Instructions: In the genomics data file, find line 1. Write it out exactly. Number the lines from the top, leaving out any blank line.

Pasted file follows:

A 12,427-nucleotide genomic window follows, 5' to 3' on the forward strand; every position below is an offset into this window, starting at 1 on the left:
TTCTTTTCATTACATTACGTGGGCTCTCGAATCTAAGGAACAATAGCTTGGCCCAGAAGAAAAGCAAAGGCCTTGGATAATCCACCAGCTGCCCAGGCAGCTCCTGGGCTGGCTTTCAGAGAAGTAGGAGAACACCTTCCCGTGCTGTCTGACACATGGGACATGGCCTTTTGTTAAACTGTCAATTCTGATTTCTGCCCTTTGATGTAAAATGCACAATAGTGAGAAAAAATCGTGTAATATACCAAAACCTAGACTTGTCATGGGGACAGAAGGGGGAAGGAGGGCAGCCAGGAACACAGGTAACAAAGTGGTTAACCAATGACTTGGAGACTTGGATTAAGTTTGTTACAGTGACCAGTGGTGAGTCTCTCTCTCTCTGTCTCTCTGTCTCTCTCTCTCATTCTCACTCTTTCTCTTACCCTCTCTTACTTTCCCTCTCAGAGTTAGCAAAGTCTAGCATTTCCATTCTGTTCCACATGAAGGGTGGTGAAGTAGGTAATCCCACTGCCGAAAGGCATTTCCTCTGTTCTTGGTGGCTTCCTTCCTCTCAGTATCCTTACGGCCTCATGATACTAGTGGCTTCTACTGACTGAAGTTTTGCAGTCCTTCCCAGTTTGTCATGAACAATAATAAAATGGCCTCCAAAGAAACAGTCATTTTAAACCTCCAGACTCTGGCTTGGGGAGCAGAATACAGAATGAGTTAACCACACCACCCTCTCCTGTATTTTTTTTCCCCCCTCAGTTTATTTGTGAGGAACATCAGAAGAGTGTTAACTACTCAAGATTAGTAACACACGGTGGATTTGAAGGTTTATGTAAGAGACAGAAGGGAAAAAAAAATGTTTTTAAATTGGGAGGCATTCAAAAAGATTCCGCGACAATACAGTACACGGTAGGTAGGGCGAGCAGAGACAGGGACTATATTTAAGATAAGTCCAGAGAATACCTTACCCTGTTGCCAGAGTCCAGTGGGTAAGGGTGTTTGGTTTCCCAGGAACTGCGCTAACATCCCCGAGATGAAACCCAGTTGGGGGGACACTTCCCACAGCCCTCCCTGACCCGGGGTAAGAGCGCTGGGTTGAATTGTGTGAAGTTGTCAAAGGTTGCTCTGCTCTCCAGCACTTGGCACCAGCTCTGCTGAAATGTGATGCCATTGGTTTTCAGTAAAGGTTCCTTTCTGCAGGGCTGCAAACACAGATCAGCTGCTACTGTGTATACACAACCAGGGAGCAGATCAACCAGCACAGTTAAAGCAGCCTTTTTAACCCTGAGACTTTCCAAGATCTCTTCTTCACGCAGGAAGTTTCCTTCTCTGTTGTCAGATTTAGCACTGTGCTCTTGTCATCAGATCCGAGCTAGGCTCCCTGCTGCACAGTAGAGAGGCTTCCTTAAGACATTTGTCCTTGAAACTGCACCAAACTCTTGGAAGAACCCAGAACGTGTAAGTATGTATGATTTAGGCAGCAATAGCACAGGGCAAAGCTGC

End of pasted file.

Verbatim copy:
A 12,427-nucleotide genomic window follows, 5' to 3' on the forward strand; every position below is an offset into this window, starting at 1 on the left: